Director: Philippe Falardeau
Cast: Liev Schreiber, Elisabeth Moss, Jim Gaffigan, Naomi Watts, Ron Perlman, Michael Rapaport, Morgan Spector, Pooch Hall, Jason Jones, William Hill, Wass Stevens
MPAA Rating: (for language throughout, drug use, sexuality/nudity and some bloody images)
Running Time: 1:41
Release Date: 5/5/17 (limited); 5/12/17 (wider)
Review by Mark Dujsik | May 11, 2017
It should come as no surprise that the true story behind a movie is bleaker than the cinematic telling. Chuck presents a bit of a dilemma in presenting the movie version of the true story that inspired another film, especially when the existence of that film plays such a key role in the real story. It's complicated.
It's not so complicated in this screenplay (written by Jeff Feuerzeig and Jerry Stahl), which tracks a fairly familiar course of a man's big rise, long fall, and sudden shift to normalcy. It's a story that's mainly about those beats, with little insight into the central character and a shrug of a conclusion.
The man is Chuck Wepner (Liev Schreiber), who—during the opening section of a voice-over narration that never ceases for the rest of the movie—tells us that, while we may not know his name, we definitely know who he is. He's a boxer from Bayonne, New Jersey, whose calling card is that he's adept at taking a beating. The locals call him "the Bayonne Bleeder," although rarely to his face. Even a fighter with a reputation for enduring punches isn't a man with whom some random guy on the street wants to deal.
At the story's start, Chuck is the eighth-ranked heavyweight fighter in the world, although he still has to work a job. That job is to go to local bars and push some liquor. His boss figures he can strong-arm some people if necessary, but Chuck is of the opinion that, again, nobody's going to want to mess with a professional boxer if it comes to it.
This might sound a bit familiar, and that's the point. Chuck thinks he has a chance for a title bout against George Foreman, if Foreman can defeat Muhammad Ali (Pooch Hall) in the upcoming "Rumble in the Jungle." Ali, of course, wins, but the Greatest's manager Don King decides that the champion's next match should be "a race thing." Since Chuck is the only white boxer in the top 10, he's on deck.
Chuck knows he likely can't beat Ali, but he wants to prove everyone wrong. He wants to "go the distance" with Ali.
He'd be quoting a film here, of course, if the film had been made yet. The big reveal at the end of the first act, after Chuck almost goes the distance with Ali (missing the bell to end the final round by a matter of seconds), is that someone wants to make that movie. Some actor named Sylvester Stallone (played in this movie by Morgan Spector) has written a screenplay inspired by Chuck's life. If there's a major takeaway here, it's that, when some producer in Hollywood calls, your next call should be to a decent lawyer.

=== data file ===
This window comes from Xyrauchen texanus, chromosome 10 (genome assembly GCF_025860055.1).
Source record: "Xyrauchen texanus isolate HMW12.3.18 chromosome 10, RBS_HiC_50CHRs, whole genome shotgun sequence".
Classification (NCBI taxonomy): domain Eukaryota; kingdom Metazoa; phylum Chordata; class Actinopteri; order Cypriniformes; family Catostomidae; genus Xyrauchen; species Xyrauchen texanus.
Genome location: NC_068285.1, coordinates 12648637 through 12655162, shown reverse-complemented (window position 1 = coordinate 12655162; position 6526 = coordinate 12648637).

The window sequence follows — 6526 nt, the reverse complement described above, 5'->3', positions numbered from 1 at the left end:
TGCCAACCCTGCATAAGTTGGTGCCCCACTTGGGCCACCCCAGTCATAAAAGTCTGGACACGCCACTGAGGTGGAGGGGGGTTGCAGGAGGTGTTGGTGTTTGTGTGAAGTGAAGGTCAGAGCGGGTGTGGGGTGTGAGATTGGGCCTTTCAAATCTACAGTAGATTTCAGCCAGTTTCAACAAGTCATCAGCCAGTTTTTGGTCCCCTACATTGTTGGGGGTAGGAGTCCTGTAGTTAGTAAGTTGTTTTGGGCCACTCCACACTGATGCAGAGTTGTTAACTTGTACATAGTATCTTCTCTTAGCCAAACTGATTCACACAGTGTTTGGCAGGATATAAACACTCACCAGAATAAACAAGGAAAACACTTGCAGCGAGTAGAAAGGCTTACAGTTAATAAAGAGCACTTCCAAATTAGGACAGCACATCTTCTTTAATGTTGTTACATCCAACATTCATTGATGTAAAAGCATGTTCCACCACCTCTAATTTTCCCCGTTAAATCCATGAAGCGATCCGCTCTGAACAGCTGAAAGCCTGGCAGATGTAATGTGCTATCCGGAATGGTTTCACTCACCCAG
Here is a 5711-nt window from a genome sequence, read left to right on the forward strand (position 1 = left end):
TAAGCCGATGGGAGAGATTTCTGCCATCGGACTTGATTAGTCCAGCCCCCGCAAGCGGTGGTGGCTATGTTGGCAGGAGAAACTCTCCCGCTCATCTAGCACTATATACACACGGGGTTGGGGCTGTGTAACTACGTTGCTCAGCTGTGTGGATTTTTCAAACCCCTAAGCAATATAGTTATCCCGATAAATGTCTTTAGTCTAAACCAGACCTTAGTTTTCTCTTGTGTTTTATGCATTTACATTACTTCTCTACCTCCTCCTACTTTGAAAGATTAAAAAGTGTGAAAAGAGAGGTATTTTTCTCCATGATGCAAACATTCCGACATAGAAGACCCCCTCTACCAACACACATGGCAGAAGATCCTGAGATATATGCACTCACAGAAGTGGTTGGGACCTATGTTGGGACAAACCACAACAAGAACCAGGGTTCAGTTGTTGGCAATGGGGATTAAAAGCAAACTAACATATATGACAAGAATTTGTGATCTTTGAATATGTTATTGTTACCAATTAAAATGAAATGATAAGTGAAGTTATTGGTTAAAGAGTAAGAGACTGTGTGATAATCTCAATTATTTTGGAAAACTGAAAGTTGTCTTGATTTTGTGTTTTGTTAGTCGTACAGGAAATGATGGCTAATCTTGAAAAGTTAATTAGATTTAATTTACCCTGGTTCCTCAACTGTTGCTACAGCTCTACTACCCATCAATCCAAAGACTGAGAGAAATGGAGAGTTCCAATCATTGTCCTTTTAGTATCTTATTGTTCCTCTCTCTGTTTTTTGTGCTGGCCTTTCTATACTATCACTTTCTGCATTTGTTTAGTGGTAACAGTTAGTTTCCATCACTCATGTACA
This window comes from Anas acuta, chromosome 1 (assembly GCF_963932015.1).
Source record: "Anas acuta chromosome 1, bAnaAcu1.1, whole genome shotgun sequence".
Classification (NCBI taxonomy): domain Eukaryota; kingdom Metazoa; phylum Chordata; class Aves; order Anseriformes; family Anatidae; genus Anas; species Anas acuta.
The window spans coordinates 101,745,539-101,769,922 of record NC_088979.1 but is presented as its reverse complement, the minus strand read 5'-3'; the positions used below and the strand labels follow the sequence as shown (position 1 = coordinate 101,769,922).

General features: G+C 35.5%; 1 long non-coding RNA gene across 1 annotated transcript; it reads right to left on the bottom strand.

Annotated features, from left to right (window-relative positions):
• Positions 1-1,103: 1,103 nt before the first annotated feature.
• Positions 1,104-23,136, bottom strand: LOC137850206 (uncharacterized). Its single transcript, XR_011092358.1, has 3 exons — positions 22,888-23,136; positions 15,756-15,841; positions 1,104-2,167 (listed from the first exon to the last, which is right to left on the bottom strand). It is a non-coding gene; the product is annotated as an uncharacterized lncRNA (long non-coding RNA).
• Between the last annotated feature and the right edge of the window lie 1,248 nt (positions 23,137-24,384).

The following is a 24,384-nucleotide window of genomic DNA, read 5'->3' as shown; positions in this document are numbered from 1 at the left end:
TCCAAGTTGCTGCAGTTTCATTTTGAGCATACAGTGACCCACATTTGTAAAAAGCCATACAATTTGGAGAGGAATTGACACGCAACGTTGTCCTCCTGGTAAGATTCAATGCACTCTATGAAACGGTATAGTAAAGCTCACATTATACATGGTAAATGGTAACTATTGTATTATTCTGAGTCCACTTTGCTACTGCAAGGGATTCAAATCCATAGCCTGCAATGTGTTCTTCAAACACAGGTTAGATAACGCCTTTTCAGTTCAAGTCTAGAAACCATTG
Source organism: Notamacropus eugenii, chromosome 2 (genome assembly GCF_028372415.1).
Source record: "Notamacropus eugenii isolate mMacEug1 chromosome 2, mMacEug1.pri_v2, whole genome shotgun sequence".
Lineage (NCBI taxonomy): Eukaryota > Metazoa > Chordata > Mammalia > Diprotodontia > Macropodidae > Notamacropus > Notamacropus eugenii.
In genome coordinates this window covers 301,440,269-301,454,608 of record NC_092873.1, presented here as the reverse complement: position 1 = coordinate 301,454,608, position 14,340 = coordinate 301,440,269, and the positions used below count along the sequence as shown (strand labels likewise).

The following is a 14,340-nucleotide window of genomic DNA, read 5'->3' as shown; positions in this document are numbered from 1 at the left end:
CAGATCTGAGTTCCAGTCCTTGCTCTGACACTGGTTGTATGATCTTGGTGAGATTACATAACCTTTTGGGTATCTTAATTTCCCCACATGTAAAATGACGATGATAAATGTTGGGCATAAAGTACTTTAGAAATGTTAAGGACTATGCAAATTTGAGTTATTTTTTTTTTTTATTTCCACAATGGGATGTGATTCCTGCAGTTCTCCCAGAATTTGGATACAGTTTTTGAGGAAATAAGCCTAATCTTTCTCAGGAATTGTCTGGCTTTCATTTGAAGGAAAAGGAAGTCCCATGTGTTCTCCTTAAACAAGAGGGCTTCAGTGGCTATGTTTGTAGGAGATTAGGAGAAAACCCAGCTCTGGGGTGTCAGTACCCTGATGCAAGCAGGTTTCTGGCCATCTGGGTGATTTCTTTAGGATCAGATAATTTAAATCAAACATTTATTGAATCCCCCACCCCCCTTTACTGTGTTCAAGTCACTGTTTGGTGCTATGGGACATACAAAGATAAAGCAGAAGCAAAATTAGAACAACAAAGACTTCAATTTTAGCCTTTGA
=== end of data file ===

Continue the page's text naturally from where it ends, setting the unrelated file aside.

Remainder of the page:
Yes, Wepner was the inspiration for the film Rocky, which, according to this movie, inspired everyone—except, apparently, for the boxer whose life story inspired it. It would be a joke, if not for the heavy hand with which director Philippe Falardeau handles the material.
The entire movie seems to trying for an extreme act of subversion, and if that isn't clear, then surely Chuck's narration makes the point. There have been a lot of stories about him, he says, most of them fake—and most of the fake ones, apparently, created by him—and some them true. The opening scene ends with him, at a point that might as well be subtitled "rock bottom," preparing to fight a bear. That story, Chuck assures us, is true.
The point, repeated over and over directly or indirectly, is that real life isn't like the movies. Chuck's relationship with his wife Phyliss (Elisabeth Moss) is constantly derailed by his need for approval from other people, especially women who look at him with any hint of admiration. It's a testament to Moss' performance that she makes a lengthy monologue, in which Phyliss psychoanalyzes her husband's philandering to a random woman that he's trying to woo (and, by extension, the audience), come across as anything but the transparent exposition that it is.
With the accidental fame that Chuck obtains from Rocky, he starts dressing like the eponymous character, getting involved with more and more women (including a bartender, played by Naomi Watts, whom Chuck decides he loves during their first meeting), and snorting a lot of cocaine. Along for the ride is his buddy John (Jim Gaffigan), who serves as a personality-free sounding board for Chuck to explain how he's feeling at any given moment. His manager Al (Ron Perlman) gets him a few gigs, including a fight with a professional wrestler and that bear, but nothing lives up to the screen persona that he feels as if he's entitled to be.
There's a lot of potential in that idea, but the movie never quite addresses it, save for Chuck eventually realizing that such an expectation is a tragic flaw. The point, of course, is to show Wepner as more—and, by some measure, considerably less—than his cinematic alter ego, but Chuck just turns him into a series of anecdotes. Ironically, he's just another movie character here, only with his real name.
Copyright © 2017 by Mark Dujsik. All rights reserved.
Buy Related Products